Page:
10. As to JA as Chief Justice, see vol. 1:xci above. For evaluation of the court's role, see sources cited in notes 5, 6, above. The continuity between the Court of Commissioners and the Supreme Court is perhaps best illustrated by the fact that James Wilson sat as a Commissioner with JA in many of the cases cited in note 8 above, then argued before the Court of Appeals in Cases of Capture (see note 84 below), and finally took his seat as one of the first members of the United States Supreme Court (see note 95 below).
11. JA was granted leave on 7 Nov. 1777, left York, Penna., on the 11th, and arrived at Braintree on 27 November. See 9 JCC 880; 2 JA, Diary and Autobiography267–269. An account of his reasons, which included the desire to obtain some of the legal business created by the prize courts, appears in 4 id. at 1.
12. For another JA case involving Doane, see No. 52. Doane has been described as the second richest man in the Province. See Samuel E. Morison, Maritime History of Massachusetts 25 (Boston, 1921). Compare 2 JA, Diary and Autobiography61.
13. See Doane v. Treadwell and Penhallow; the Brig Susannah,DNA Microcopy 162, Case 30. The spelling “Lusanna” has been adopted in the present work for reasons stated in note 77 below.
14. For restrictions on Massachusetts and the Port of Boston passed in 1774, see No. 53, text at notes 1, 2. New England was further restricted by the statute, 15 Geo. 3, c. 10 (1775), which provided that after 1 July 1775 enumerated goods produced in New England could not be exported and that other goods could be shipped only to Great Britain or the British West Indies. No imports were to be permitted except from Great Britain and, in certain cases, Ireland. The trade of New Jersey, Pennsylvania, Maryland, South Carolina, and Virginia was similarly restricted by 15 Geo. 3, c. 18 (1775). It was not until the Act of 16 Geo. 3, c. 5 (1776), note 23173 below, that all colonial trade was embargoed. See generally, Arthur M. Schlesinger, The Colonial Merchants and the American Revolution 538–540 (N.Y., 1918).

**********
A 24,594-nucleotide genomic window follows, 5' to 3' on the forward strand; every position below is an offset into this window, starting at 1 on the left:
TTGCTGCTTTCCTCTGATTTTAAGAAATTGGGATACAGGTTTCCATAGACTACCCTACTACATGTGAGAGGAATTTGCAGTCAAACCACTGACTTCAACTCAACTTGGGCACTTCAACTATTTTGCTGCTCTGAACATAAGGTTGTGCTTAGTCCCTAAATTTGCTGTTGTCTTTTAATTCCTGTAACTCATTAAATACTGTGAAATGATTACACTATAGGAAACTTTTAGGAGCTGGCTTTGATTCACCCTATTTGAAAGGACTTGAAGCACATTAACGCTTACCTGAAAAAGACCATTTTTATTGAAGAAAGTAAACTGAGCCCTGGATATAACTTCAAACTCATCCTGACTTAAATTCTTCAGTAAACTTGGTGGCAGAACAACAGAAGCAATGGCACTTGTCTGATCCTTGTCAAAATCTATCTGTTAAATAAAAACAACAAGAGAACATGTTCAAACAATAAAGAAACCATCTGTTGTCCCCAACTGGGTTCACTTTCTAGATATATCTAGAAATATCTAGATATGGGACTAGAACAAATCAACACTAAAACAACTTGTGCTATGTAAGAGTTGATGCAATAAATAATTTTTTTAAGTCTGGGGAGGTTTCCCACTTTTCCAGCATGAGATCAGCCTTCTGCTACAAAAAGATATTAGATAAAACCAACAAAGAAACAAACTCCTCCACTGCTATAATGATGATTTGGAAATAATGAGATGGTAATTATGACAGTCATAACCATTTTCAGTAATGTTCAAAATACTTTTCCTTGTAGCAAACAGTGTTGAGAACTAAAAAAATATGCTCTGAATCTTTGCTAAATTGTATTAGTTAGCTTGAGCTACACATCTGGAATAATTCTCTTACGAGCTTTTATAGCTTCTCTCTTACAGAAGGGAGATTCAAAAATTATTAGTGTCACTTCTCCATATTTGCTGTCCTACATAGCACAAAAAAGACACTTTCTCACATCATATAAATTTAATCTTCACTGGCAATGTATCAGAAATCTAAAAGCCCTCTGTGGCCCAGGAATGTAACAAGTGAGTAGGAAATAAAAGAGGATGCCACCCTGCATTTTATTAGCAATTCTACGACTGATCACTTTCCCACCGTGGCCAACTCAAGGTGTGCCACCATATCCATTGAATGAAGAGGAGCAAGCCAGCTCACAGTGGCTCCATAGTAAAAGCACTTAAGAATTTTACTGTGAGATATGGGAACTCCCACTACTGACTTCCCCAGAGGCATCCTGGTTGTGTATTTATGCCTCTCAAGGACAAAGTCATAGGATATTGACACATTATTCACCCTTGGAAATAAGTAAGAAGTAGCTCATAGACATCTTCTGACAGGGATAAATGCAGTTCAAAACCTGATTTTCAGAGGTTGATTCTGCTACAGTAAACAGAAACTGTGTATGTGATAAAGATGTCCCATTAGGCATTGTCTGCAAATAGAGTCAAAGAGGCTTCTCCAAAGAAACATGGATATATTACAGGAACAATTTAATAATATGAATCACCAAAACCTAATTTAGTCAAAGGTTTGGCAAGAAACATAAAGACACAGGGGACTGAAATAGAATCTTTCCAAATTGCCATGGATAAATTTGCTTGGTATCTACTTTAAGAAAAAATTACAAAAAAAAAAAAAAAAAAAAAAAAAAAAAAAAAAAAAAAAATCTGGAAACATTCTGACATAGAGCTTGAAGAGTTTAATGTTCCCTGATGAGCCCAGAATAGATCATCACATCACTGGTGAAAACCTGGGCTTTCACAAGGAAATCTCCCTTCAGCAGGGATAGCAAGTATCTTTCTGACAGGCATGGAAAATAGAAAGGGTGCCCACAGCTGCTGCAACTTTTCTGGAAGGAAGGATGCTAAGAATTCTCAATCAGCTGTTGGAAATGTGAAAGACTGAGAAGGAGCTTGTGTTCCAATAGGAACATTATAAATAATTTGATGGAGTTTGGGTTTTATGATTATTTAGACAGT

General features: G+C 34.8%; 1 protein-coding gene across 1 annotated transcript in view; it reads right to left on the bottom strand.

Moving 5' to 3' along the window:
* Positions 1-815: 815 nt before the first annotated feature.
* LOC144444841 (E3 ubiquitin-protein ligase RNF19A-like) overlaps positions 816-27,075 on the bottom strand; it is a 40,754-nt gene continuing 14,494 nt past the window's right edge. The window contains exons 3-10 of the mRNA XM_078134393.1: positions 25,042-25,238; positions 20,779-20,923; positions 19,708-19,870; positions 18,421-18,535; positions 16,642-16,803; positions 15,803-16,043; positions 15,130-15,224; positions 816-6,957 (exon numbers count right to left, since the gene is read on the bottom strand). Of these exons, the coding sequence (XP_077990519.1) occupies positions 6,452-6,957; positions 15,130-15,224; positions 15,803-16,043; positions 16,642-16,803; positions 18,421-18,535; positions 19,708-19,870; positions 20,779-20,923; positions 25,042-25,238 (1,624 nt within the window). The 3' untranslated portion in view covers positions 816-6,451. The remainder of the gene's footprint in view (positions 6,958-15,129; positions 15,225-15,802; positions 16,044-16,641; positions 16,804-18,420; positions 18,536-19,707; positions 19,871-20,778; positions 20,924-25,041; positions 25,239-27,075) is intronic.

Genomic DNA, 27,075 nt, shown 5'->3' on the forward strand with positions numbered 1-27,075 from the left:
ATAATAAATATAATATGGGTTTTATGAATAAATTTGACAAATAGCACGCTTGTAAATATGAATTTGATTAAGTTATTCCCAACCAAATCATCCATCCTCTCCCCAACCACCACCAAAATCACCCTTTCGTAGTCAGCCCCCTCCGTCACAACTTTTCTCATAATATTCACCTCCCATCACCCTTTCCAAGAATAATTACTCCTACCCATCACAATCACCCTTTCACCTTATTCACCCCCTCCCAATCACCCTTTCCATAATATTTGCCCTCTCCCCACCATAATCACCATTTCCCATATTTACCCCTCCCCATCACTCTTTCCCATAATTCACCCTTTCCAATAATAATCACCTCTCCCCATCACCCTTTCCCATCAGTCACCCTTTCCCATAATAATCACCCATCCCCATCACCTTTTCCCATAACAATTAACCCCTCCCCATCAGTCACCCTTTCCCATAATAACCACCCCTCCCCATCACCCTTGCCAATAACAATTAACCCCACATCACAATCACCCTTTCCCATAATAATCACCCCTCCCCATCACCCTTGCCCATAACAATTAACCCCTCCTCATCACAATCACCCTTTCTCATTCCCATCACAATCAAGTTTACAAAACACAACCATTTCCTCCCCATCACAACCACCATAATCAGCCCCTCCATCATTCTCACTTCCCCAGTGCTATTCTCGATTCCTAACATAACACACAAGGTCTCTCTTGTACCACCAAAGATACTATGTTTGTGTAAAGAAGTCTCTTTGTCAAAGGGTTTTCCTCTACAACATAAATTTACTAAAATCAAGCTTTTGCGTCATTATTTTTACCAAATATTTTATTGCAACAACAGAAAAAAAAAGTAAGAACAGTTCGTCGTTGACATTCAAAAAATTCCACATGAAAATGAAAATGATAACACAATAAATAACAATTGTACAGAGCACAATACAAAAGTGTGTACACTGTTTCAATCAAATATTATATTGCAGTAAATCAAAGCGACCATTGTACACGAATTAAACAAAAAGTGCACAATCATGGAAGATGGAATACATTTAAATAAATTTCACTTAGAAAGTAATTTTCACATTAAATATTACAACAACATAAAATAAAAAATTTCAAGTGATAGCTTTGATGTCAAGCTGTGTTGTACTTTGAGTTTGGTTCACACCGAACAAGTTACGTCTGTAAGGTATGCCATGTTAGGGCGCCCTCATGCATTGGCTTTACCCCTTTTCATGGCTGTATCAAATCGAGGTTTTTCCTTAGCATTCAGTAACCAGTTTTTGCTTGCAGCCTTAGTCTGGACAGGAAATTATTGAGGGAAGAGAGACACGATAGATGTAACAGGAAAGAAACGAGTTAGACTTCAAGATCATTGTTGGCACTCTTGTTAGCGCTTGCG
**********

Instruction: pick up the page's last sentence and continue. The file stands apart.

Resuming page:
15. See Doane to Lane, Son & Fraser, 29 Aug. 1775, DNA Microcopy 162, Case 30, No. 107; Deposition of Joseph Doane, undated, 1778, id., No. 133; Deposition of John Greenough, 19 Jan. 1778, id., No. 127; Deposition of David Greenough, 20 Feb. 1778, id., No. 136. An account furnished Doane in April 1781 by Lane, Son & Fraser, showed that, as of 30 April 1775, Doane's balance was £3690 19s. 6d. and that in April 1779, 34 bundles of whale fins in their hands sold for £530 17s. id. MHi: David S. Greenough Papers. For this and all other references to the Greenough Papers the editors are indebted to Mrs. Katherine A. Kellock of Washington, D.C., who has been of great assistance in the case of the Lusanna, not only by uncovering sources which might otherwise have been overlooked, but by supplying a chronology of the case, which was a valuable aid in the preparation of this editorial note.